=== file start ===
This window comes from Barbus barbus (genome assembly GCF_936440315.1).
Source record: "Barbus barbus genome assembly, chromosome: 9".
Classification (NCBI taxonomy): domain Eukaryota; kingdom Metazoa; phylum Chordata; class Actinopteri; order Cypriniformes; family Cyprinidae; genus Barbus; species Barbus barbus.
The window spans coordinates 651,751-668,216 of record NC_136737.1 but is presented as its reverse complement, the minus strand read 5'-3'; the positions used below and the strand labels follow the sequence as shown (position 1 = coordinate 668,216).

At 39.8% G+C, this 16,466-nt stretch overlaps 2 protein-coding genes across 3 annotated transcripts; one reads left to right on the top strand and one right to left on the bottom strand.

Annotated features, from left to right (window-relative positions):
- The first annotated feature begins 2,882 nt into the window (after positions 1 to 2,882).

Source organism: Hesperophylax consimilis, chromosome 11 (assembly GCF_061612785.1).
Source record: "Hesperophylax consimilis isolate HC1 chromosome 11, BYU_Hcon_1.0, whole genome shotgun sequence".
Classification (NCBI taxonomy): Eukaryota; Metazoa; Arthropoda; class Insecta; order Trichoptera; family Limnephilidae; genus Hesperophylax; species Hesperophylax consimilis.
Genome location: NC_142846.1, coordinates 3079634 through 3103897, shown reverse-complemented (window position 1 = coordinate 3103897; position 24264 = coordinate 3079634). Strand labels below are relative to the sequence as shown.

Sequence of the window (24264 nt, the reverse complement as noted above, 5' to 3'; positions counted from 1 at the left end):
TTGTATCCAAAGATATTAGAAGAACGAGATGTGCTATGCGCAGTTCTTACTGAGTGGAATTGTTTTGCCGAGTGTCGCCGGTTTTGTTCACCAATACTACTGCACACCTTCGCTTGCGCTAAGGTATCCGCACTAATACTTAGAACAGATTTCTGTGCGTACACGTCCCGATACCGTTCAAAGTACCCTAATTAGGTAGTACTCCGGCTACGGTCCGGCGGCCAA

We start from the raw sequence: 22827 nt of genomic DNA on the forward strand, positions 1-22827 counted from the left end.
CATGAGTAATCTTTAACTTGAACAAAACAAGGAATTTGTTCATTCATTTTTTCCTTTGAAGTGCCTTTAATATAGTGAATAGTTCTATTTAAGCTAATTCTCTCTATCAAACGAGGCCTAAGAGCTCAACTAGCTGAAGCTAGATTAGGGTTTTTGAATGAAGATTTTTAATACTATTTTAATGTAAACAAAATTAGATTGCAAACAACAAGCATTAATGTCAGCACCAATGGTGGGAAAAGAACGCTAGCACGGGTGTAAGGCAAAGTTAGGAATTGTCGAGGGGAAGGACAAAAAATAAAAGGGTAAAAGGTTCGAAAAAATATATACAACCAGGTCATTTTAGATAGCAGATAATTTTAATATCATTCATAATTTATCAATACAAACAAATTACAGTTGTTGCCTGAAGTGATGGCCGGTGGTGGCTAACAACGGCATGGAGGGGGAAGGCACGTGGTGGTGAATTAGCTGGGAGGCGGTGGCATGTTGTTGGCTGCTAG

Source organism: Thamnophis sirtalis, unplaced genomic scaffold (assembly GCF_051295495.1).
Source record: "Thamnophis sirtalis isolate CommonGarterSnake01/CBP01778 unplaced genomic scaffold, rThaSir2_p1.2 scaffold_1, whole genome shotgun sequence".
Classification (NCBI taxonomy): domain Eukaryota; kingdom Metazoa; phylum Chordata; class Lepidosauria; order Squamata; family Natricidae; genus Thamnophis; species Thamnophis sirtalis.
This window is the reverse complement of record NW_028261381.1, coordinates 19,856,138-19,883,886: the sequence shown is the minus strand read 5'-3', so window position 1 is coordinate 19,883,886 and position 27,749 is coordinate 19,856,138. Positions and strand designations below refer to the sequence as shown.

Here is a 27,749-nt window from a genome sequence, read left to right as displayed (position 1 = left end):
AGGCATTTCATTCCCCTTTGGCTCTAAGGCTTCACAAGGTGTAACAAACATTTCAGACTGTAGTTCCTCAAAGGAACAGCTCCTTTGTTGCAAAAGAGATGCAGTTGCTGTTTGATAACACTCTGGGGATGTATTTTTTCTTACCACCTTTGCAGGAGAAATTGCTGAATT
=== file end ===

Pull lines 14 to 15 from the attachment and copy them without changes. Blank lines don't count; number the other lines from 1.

We start from the raw sequence: 22827 nt of genomic DNA on the forward strand, positions 1-22827 counted from the left end.
CATGAGTAATCTTTAACTTGAACAAAACAAGGAATTTGTTCATTCATTTTTTCCTTTGAAGTGCCTTTAATATAGTGAATAGTTCTATTTAAGCTAATTCTCTCTATCAAACGAGGCCTAAGAGCTCAACTAGCTGAAGCTAGATTAGGGTTTTTGAATGAAGATTTTTAATACTATTTTAATGTAAACAAAATTAGATTGCAAACAACAAGCATTAATGTCAGCACCAATGGTGGGAAAAGAACGCTAGCACGGGTGTAAGGCAAAGTTAGGAATTGTCGAGGGGAAGGACAAAAAATAAAAGGGTAAAAGGTTCGAAAAAATATATACAACCAGGTCATTTTAGATAGCAGATAATTTTAATATCATTCATAATTTATCAATACAAACAAATTACAGTTGTTGCCTGAAGTGATGGCCGGTGGTGGCTAACAACGGCATGGAGGGGGAAGGCACGTGGTGGTGAATTAGCTGGGAGGCGGTGGCATGTTGTTGGCTGCTAG